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Posted on June 28, 2018 by Kendall Jarboe

What_You_Might_Not_Know_About_the_4th_of_JulyFreedom, fireworks, and hotdogs all come to mind when thinking about the 4th of July. Each year, 80% of United States citizens attend a BBQ, picnic, or cookout to celebrate Independence Day, and almost just as many gather together with their family.  With this festive holiday right around the corner, be sure to educate yourself and impress your friends with some facts you might not have known about the 4th of July.

Misconception Inception

To start off, let’s get something straight with this holiday’s origin. When you ask someone why the 4th of July is celebrated, they might describe it as the birth of the United States’ freedom which is signified by the signing of the Declaration of Independence. While this is a commonly accepted notion, it is actually false. In a letter to his wife on July 3, 1776, John Adams revealed that he wished for America’s independence to be celebrated on the 2nd of July. Here’s why:

The 4th of July actually denotes the adoption of the Declaration of Independence by the Second Continental Congress and not the signing of it. Congress declared freedom from Great Britain on July 2, 1776. They debated for the next two days over the wording, revisions, and edits to the Declaration of Independence. The main author of this document, which was intended to be the proclamation of freedom to the public, was Thomas Jefferson. It was not until August 2, 1776 that most of the delegates signed the document, and two delegates never signed at all.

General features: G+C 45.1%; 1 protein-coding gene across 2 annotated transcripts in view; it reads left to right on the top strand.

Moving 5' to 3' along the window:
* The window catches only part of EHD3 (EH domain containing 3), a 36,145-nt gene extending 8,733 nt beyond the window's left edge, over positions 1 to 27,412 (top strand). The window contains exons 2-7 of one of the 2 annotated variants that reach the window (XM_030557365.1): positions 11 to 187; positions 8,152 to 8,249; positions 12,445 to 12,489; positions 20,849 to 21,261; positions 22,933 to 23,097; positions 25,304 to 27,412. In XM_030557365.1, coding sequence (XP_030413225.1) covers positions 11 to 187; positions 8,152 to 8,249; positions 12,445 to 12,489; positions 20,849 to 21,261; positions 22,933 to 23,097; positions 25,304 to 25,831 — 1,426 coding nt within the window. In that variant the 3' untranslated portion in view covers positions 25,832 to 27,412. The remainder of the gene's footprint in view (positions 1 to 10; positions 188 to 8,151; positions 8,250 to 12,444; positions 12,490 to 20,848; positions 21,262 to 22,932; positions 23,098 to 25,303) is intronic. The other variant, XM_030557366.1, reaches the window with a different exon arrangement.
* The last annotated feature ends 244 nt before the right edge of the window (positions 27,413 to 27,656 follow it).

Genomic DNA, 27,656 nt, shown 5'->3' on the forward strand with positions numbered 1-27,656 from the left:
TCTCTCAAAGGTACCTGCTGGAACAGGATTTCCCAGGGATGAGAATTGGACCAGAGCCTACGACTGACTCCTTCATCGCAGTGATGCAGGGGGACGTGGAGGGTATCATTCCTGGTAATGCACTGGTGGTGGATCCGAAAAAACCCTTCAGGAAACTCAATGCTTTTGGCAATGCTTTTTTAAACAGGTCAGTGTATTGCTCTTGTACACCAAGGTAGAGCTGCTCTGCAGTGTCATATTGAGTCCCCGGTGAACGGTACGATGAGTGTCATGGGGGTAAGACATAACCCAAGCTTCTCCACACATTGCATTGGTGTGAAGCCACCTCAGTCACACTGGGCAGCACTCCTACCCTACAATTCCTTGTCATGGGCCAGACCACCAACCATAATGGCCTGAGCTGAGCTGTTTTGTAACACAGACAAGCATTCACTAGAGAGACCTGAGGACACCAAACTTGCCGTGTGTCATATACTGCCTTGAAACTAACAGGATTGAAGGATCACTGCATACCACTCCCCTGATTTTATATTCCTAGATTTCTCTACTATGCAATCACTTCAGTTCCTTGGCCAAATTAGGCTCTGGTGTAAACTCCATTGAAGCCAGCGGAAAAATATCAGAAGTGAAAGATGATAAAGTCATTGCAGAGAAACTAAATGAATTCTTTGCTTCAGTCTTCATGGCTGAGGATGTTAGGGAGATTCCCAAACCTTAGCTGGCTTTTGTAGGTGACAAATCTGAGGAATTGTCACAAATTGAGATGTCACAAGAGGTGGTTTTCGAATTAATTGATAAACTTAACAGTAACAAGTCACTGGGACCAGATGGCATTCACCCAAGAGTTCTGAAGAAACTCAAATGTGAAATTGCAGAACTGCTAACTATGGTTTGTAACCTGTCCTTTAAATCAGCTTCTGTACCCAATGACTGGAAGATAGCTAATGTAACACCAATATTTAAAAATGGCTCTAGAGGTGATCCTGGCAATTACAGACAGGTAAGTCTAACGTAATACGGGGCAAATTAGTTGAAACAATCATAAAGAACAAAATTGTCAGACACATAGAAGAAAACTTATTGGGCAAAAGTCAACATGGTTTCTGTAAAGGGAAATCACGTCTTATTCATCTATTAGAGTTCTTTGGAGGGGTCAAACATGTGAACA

Monumental Celebrations

You won’t be the only one grilling hot dogs this year, on the 4th of July alone, it has been reported that Americans eat 150 million hot dogs. That is enough hot dogs to stretch from Washington D.C. to Los Angeles more than five times. Hamburgers, watermelons, and pies are also popular (and delicious!) food items that are found on the dinner table during the holiday. Food isn’t the only way to celebrate: more than 14,000 firework displays occur across the nation every year. Once the sun goes down, Americans like to light up the sky with colorful and loud explosions.

While there’s no celebrations quite like ones you will find in the U.S., there are other countries around the world that celebrate the United States’ Independence Day. From Norway to China and France to Australia, tourists and residents can be sure to find parties equipped with BBQ and the Red, White, and Blue.

No matter where in the world you might be celebrating from this 4th of July, you now have some festive trivia to share with your loved ones. Be sure to stay safe, have fun, and make sure to grab a hot dog. Although, at the rate they are being consumed in the United States, you might want to act fast!

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